In relation to children where Care Proceedings are being considered to secure the child's placement, see also Care and Supervision Proceedings and the Public Law Outline Procedure.
In all cases, if it is agreed that the child should become Looked After, the child's social worker will initiate a new Child in Care Planning and Review episode on the electronic system and complete the Care Plan, with clear timescales and a statement as to whether the child's needs would best be met in a family placement or residential care.
The document should be completed as fully as possible to assist the placement matching process. This is a working document and can be added to as more information about the child and their care needs are known.
If the preferred placement option is a family placement, direct communication with the relevant Fostering Team will also be required.
If a foster or residential placement is required, the relevant procedure to be followed, including the need to hold a Placement Planning Meeting, will be found in the Placements in Foster Care Procedure or the Placements in Residential Care Procedure.
Where a decision is made to pursue a Looked After placement with a relative or friend (or the child's placement with a relative or friend is judged to be a Looked After placement), an immediate assessment of the relative/friend must be undertaken. See Placements with Connected Persons.
For secure placements, see Secure Accommodation Policy Procedure.
For placements outside the local authority area, see Out of Area Placements Procedure.
In the case of siblings, wherever it is in the best interests of each individual child, they should be placed together. Where they cannot be placed together, they must be supported to understand why they cannot live together, and there should be robust plans for contact between them, so far as this is consistent with their welfare.
2. The Care Plan
2.1 The Care Plan - Contents
In all circumstances where a decision is made to look after a child, the child must have a Care Plan, which is located within the Children in Care Planning and Review Episode. This is completed by the social worker and signed by the relevant team manager.
The information to be included in the Care Plan will include:
- How on a day-to-day basis the child will be cared for and the child's welfare will be safeguarded and promoted by the appropriate person;
- The child's self-care skills and social presentation;
- Identity in relation to religious persuasion, racial origin and cultural and linguistic background;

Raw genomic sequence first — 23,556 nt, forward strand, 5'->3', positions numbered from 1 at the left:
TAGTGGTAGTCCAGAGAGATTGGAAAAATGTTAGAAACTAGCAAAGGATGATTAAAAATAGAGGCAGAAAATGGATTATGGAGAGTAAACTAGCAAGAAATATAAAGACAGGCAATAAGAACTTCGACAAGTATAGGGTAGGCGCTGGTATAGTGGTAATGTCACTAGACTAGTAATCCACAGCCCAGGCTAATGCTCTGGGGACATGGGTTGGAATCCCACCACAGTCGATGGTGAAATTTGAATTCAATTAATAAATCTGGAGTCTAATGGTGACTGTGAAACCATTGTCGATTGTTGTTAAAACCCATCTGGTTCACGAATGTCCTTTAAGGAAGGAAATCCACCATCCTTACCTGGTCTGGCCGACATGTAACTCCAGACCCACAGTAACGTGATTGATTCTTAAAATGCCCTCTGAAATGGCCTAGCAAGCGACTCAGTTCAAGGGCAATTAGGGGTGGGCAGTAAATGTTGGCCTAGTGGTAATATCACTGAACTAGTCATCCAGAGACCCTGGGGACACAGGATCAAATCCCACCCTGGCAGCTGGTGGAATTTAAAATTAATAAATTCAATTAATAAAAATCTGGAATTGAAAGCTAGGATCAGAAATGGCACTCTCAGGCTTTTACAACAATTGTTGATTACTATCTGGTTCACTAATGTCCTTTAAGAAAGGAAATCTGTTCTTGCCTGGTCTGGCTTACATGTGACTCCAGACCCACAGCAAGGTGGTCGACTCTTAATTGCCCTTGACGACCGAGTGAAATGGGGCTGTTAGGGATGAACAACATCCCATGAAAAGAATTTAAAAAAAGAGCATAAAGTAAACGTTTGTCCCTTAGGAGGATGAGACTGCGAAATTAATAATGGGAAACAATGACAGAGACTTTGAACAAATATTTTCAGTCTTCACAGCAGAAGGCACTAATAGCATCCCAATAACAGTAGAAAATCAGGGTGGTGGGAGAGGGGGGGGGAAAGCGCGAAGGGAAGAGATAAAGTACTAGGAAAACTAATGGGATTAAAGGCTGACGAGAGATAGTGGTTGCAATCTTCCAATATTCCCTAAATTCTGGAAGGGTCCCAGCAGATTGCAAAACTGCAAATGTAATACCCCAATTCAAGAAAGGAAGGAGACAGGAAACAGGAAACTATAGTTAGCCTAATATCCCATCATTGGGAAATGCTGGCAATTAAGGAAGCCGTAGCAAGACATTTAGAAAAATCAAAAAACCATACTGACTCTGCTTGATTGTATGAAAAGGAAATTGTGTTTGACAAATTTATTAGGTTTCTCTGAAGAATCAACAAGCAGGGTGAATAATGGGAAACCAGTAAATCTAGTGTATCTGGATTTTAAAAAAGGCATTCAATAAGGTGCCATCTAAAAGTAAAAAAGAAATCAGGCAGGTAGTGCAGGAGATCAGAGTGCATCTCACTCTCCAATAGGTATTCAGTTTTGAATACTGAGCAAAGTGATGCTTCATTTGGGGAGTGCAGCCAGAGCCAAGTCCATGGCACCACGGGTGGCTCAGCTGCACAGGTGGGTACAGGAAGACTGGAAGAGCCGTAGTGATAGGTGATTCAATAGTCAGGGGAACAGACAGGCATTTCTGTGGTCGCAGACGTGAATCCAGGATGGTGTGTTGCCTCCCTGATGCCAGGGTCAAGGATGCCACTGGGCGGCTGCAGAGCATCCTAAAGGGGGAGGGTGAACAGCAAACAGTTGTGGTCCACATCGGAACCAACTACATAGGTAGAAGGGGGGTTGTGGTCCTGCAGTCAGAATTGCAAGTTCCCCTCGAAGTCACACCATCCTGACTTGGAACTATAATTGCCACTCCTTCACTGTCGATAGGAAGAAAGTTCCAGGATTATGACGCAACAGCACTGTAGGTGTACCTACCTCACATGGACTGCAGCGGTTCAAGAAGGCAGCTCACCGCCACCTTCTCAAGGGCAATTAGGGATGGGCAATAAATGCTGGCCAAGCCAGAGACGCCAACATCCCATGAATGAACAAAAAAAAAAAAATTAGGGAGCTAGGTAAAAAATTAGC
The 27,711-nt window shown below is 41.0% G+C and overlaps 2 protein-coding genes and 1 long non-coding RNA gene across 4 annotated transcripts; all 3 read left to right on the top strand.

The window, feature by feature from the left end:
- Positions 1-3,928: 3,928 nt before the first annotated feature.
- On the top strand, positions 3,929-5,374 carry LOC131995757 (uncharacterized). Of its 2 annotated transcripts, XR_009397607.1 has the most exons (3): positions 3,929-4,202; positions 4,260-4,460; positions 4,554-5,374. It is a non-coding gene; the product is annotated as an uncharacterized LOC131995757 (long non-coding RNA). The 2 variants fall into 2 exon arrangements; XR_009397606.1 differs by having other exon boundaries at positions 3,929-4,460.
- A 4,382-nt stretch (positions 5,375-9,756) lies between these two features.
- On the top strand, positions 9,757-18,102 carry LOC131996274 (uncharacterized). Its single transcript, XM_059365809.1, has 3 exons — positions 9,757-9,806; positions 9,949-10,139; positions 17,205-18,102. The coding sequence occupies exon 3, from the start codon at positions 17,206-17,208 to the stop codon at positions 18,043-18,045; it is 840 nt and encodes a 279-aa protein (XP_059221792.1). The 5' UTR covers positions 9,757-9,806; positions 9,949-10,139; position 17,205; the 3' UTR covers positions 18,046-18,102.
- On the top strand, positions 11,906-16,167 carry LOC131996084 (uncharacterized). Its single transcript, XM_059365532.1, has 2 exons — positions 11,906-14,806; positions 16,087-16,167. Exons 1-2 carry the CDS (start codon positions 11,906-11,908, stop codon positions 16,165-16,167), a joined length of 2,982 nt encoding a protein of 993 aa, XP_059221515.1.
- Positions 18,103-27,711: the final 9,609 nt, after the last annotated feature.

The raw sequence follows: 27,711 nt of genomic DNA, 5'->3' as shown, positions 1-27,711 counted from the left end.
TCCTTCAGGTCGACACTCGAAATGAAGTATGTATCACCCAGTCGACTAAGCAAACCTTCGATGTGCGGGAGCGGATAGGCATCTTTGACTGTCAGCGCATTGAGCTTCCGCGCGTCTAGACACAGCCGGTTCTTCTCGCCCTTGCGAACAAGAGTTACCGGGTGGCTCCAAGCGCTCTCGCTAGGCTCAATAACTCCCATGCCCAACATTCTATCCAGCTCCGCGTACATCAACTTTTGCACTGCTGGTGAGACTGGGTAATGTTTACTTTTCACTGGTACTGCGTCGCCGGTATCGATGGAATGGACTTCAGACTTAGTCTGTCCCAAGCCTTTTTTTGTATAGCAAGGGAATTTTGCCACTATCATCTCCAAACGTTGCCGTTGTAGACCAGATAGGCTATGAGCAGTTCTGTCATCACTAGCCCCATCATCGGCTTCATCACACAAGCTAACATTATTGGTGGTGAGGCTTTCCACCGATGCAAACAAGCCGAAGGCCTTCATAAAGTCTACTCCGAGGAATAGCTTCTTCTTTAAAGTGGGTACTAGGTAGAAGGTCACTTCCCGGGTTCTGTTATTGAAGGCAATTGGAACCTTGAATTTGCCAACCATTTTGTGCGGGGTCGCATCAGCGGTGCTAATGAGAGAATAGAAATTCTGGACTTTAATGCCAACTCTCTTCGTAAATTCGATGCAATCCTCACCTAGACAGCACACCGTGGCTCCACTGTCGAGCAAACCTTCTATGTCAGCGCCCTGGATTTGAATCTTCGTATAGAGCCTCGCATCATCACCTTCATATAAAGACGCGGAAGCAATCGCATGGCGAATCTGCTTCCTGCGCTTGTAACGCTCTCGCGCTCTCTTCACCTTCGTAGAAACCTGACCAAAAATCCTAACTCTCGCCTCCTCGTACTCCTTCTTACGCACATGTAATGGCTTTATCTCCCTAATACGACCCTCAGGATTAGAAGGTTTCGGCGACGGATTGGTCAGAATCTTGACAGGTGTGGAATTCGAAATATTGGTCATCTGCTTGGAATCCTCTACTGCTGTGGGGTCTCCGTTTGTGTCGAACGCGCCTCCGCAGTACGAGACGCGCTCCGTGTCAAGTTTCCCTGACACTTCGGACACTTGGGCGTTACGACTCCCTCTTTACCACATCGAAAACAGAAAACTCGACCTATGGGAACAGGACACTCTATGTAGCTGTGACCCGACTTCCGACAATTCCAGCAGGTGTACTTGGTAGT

- Any arrangements for contact between the child and parents/anyone with Parental Responsibility/any other connected person, including, if appropriate, reasons why contact is not reasonably practicable or not consistent with the child's welfare; details of any Contact Order (under Section 8 or 34 of the Children Act 1989); the arrangements for notifying any changes in contact arrangements;
- Arrangements for the child's health (physical, emotional and mental) and dental care, including the name and address of registered medical and dental practitioners; arrangements for giving/withholding consent to medical/dental examination/treatment;
- The Pathway Plan (where appropriate for young people leaving care);
- Arrangements for the child's education and training, including the name and address of the child's school/other educational institution/provider and designated teacher; the local authority maintaining any Education, Health and Care Plan;
- The arrangements for and frequency of visits by the child's social worker; and for advice, support and assistance between visits;
- If an Independent Visitor is appointed, the arrangements for them to visit the child;
- The circumstances in which the placement may be terminated;
- The name and contact details of the Independent Reviewing Officer, the Independent Visitor if one is appointed, the social worker who will be visiting the child, and the Leaving Care Worker for an Eligible Young Person.
Note: The Care Plan must identify if there is reason to believe that the child is a victim of trafficking, or is an unaccompanied asylum seeker and has applied for, or intends to apply for, asylum.
2.1.1 The Care Plan Where the Matter is Before the Court
In addition to the above, a Care Plan should reflect that the court is required under Section 8 Children and Social Work Act 2017 amends Section 31(3B) Children Act 1989 to consider the 'permanence provisions' of the Care Plan for the child:
- The provisions setting out the long-term plan for the upbringing of the child - to live with a parent/family member/family friend; adoption; or other long-term care; and
- The plan's provisions in relation to any of the following:
- The impact on the child concerned of any harm that he or she suffered or was likely to suffer;
- The current and future needs of the child (including needs arising out of that impact);
- The way in which the long-term plan for the upbringing of the child would meet those current and future needs.
2.2 The Care Plan - Process
All Children in Care should have an up-to-date Single Assessment, this should be reviewed and updated at least every 12 months, and more frequently if there are significant changes to the child's circumstances. The Care Plan must provide for a Single Assessment to be completed.